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Touch And Go.

Touch And Go.

New App GoPago Lets Dallas Diners Skip The Takeout Line.

By Cory on Monday, October 15, 2012 at 2:56 PM

At ten till 9 p.m. on August 7, 2007, the nation's eyes were focused on Barry Bonds.

Just three days prior, the San Francisco Giants slugger had hit his 755th career home run to tie Hank Aaron's all-time record. And, for those next three days, Bond's every at-bat became a stop down as baseball fans everywhere wondered if this would be the moment a new home run king would crowned.

Then August 7 came. The Giants were playing the second game of a home stand against the Washington Nationals. With the record-breaking homer seemingly imminent, it was a hard ticket to come by.

Five pitches into a Bonds at-bat versus Nationals pitcher Mike Bacsik the count had gone full. The sold-out crowd at AT&T Park held their collective breath in anticipation. Bonds unloaded on pitch No. 6. It was a foul ball down the first base line. The tension, to be sure, was palpable.

Then came pitch No. 7: a history-making hanging fastball that put Bonds alone atop the record books. The crowd erupted. The fan who caught the ball was escorted to safety by a large team of San Francisco police officers. A 10-minute celebration stopped down the game.

In short, it was one of the most memorable moments in modern baseball history.

For Giants fan Leo Rocco, though, the moment was especially memorable -- albeit for a completely different reason. Rocco, who was at the game, missed Bond's record-breaking moment entirely. Thinking he had plenty of time before Bond's next plate appearance, he decided to make a beer run.

If only, he thought in retrospect, the concessionaires knew he was coming so that they could have already had the beers poured. Even better: What if he could somehow pay for the beers in advance as well? If this were possible, he figured, concession lines could be eliminated altogether. More important: Nobody would ever have to miss another home run again.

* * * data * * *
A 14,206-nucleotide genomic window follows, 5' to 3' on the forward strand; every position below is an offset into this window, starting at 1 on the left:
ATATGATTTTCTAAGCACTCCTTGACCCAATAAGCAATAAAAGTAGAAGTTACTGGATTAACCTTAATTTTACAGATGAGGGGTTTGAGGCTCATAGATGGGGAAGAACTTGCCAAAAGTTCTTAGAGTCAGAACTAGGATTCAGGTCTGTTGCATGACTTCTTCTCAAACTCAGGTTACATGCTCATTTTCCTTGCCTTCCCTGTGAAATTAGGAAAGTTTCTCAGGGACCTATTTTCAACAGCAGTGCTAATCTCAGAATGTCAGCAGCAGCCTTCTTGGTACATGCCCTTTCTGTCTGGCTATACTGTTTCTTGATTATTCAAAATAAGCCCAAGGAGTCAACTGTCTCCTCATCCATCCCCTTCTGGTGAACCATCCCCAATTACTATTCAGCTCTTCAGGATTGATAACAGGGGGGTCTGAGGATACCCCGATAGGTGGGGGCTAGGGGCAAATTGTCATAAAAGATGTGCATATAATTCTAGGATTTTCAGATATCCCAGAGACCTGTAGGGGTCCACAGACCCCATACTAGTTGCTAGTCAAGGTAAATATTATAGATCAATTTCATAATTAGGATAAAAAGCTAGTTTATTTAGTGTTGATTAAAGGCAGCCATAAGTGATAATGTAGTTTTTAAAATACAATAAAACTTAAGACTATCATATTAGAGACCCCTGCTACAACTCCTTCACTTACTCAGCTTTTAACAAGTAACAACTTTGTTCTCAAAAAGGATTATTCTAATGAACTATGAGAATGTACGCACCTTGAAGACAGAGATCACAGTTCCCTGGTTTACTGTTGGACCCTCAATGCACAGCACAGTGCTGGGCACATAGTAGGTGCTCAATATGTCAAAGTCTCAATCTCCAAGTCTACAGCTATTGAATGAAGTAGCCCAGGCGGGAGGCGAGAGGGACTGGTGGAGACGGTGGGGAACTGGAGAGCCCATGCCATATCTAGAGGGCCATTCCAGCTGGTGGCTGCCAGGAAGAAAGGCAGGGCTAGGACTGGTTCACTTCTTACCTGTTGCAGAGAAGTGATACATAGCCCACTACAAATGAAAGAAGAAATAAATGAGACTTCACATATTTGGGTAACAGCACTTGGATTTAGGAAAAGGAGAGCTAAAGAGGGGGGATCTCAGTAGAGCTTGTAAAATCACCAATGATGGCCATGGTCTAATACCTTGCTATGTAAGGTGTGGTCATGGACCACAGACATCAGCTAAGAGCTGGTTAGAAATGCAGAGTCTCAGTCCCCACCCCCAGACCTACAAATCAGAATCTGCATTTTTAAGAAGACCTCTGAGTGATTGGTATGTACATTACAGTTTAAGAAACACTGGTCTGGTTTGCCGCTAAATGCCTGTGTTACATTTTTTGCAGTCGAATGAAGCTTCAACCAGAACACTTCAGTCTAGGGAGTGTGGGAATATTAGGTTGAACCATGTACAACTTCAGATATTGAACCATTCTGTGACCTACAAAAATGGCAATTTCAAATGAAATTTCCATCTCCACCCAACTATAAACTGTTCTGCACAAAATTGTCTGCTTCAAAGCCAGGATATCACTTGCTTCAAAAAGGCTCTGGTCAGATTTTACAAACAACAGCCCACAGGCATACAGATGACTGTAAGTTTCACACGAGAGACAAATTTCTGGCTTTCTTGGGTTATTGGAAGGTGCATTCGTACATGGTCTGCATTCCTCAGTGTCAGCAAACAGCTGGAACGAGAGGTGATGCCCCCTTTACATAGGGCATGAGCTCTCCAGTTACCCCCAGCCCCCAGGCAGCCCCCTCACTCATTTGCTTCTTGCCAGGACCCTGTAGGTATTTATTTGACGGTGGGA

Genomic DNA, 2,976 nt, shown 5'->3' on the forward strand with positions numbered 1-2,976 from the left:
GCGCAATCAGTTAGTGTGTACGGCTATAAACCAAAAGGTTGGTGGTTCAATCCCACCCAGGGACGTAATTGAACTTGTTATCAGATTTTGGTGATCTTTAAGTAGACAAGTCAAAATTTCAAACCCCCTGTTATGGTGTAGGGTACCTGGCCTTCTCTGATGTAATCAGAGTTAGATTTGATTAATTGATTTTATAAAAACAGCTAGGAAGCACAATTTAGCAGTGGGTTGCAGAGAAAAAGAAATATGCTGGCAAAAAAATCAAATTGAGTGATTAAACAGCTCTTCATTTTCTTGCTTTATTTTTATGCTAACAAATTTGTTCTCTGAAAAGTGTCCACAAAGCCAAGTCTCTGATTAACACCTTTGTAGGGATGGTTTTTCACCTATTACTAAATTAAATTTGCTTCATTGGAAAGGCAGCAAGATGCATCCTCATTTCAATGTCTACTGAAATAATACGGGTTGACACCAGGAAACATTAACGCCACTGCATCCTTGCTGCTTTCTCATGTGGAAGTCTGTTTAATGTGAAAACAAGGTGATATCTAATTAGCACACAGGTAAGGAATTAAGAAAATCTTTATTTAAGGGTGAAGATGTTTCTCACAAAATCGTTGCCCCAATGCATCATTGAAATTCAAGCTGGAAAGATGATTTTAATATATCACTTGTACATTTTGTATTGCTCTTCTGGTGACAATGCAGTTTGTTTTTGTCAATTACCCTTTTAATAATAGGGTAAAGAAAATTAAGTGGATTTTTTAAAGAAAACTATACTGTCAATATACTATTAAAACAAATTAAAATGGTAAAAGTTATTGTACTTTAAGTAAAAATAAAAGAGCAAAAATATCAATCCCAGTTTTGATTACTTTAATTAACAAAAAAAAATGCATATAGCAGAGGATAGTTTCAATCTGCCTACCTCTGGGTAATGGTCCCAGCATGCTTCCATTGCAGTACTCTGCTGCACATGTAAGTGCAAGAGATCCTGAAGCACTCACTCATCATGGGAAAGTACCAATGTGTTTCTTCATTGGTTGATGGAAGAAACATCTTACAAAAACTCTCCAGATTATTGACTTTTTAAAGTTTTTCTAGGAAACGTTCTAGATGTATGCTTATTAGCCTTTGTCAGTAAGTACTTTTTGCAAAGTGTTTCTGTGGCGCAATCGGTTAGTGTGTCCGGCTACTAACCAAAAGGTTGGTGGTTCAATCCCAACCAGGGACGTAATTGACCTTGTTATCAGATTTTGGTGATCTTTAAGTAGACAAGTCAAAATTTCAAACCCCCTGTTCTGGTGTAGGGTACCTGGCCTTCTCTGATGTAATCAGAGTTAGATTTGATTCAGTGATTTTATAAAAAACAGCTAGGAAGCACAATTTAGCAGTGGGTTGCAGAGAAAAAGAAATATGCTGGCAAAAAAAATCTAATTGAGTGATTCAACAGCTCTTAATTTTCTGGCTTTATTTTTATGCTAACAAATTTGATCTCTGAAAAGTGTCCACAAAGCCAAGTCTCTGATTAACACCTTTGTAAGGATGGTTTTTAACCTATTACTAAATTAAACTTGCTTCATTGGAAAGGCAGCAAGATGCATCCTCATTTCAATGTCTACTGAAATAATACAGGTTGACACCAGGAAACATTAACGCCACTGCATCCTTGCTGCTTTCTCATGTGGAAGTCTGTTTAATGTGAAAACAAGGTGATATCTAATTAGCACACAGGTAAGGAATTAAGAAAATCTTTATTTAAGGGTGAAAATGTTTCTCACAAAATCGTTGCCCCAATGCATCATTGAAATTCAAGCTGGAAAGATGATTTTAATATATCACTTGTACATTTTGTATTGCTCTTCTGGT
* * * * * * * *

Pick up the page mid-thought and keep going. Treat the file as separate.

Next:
Two years later, Rocco launched the smart phone app GoPago (pronounced "go pay go") in San Francisco. The free app, available in both the Apple App Store and the Android Market, puts the menus of local restaurants at one's fingertips. Better yet, it allows the user to pay in advance. But, best of all, it also stores credit card information so that, after one's first order, future food runs become a one-click process.

As of two weeks ago, Dallas became just the second market to begin using the app. And places like Greenville Avenue Pizza Co., Quesa-D-Ya's, Rusty Taco and Bread Winners Cafe have already jumped on board.

In all, food from 59 DFW area restaurants can be pre-ordered and pre-purchased through the app so far.

But GoPago has further implications than simply abbreviating food runs. It enhances loyalty programs as well.

For instance, since all the data is stored online, vendors no longer have to rely on customers to keep track of punch cards before awarding free food items. Similarly, coupons can be disseminated electronically as well. The app streamlines both of these processes.

And food is just the beginning. Already a handful of spas and nail salons in San Francisco have begun incorporating GoPago into their business models. According to a rep for the company, flower shops, tailors and other types of businesses in San Francisco are already being targeted to help further expand the app's capabilities.

It's fair to assume that a part of Leo Rocco still regrets leaving his seat that fateful night in August. He did, after all, narrowly miss witnessing the most widely engrossing event in Major League Baseball history that will probably ever occur during his lifetime.

On the other hand, one might say Rocco hit it out of the park with the idea he hatched that night as well.

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